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Wednesday, October 27, 2010

GPS satellite : Delta II - GPS-IIR-20(M)


The GPS IIR-20 (M) launch is the Space and Missile Systems Center's 60th consecutive launch success, and the third for the Launch and Range Systems Wing in 2009. The GPS satellite was join the constellation of 31 operational satellites on-orbit providing global coverage and increased overall performance of GPS services to users worldwide. The GPS IIR-M satellites offer a variety of enhanced features for GPS users such as two new military signals for improved accuracy, enhanced encryption, anti-jamming capabilities and a second civil signal to provide dual frequency capability and improve resistance to interference. GPS IIR-20(M) was assumed plane B, slot 2 position replacing space vehicle number (SVN) 30. The Air Force is launching its last GPS IIR-M satellite in March 2009 from Cape Canaveral Air Force Station at the start of a window running from 08:34 to 08:49 GMT. 

Delta II Launch Vehicle.
 


The Delta II will fly in the 7925 configuration, with an Extra-Extended Long Tank Thor first stage, nine strap-on GEM 40 solid rocket motors, a Delta-K second stage, and a Star 48B upper stage. The payload fairing is the standard configuration, with a diameter of 2.9 meters, or 9.5 feet.

The first stage is powered by an RS-27A main engine and two verniers, which will ignite about two seconds before launch. At lift-off, six of the nine SRMs will also light. These first SRMs will burn out and separate a little over a minute after launch, seconds before the remaining three ignite for their minute-long burn.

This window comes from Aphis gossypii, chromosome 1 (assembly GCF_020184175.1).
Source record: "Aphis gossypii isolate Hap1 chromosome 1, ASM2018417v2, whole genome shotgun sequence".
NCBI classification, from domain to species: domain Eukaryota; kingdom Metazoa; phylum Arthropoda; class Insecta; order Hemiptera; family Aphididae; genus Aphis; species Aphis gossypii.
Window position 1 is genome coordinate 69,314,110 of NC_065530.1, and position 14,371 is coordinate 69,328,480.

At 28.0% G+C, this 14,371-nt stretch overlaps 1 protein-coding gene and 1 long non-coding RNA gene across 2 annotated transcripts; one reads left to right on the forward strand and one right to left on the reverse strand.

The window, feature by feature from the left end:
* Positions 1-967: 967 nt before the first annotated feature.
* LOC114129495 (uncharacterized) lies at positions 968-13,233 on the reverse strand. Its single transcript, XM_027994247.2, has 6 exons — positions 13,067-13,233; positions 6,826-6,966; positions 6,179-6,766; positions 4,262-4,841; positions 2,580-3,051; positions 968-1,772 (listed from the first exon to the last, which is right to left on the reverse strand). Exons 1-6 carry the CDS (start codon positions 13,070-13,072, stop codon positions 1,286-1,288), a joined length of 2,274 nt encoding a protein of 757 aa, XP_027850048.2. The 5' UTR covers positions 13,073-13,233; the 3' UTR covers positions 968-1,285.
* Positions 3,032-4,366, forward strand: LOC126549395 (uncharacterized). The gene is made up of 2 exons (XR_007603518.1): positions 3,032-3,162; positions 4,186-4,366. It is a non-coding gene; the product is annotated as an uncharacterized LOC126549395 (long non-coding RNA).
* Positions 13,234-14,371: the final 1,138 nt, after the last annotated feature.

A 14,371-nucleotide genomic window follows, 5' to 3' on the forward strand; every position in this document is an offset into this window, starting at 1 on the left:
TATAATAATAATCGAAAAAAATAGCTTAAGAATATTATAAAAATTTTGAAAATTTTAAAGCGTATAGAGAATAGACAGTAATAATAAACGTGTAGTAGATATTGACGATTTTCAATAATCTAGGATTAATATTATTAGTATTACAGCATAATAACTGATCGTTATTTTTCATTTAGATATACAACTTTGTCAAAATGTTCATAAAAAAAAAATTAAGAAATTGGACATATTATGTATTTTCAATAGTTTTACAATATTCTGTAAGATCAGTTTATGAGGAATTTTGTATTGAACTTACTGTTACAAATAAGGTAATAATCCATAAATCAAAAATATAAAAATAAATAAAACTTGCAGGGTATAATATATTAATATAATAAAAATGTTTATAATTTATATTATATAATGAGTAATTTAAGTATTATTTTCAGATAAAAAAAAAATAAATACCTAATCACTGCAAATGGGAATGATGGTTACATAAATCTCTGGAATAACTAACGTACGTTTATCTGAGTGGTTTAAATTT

Just under four and a half minutes after launch, the first stage main engine will shut down, followed by the verniers. The first stage will then separate, and the vehicle will coast for five seconds before the AJ-10-118K engine of the second stage ignites for its first burn. Separation of the payload fairing will occur about twenty seconds later.

The first burn will last for six minutes and twelve seconds, before shutting down and initiating a coast phase that will last for a little under fifty two minutes. Following this, it will restart for forty two seconds, and then initiate third stage spin-up.

Subsequently, the second and third stages will separate, and the solid-fuelled third stage will ignite for an eighty-seven second burn. Once the stage has burnt out, there will be another two minutes of coasting, before the spacecraft separates.

From lift-off to payload separation, the launch will last about sixty-eight minutes, and will leave the satellite in a 193 by 20,370 kilometre orbit, with an inclination of 40 degrees. The spacecraft will then use its onboard propulsion system to reach its operational medium Earth orbit.
[Reference: NASA.space.flight ]

1 comment:

Chase Howard said...

This is very cool, thanks for sharing this! We are just implementing our military GPS so that we can keep track of all of the military vehicles that we are sending out in the line of duty. It is something that we have wanted to do for quite some time because we wanted to keep dibs on all of the vehicles that we have.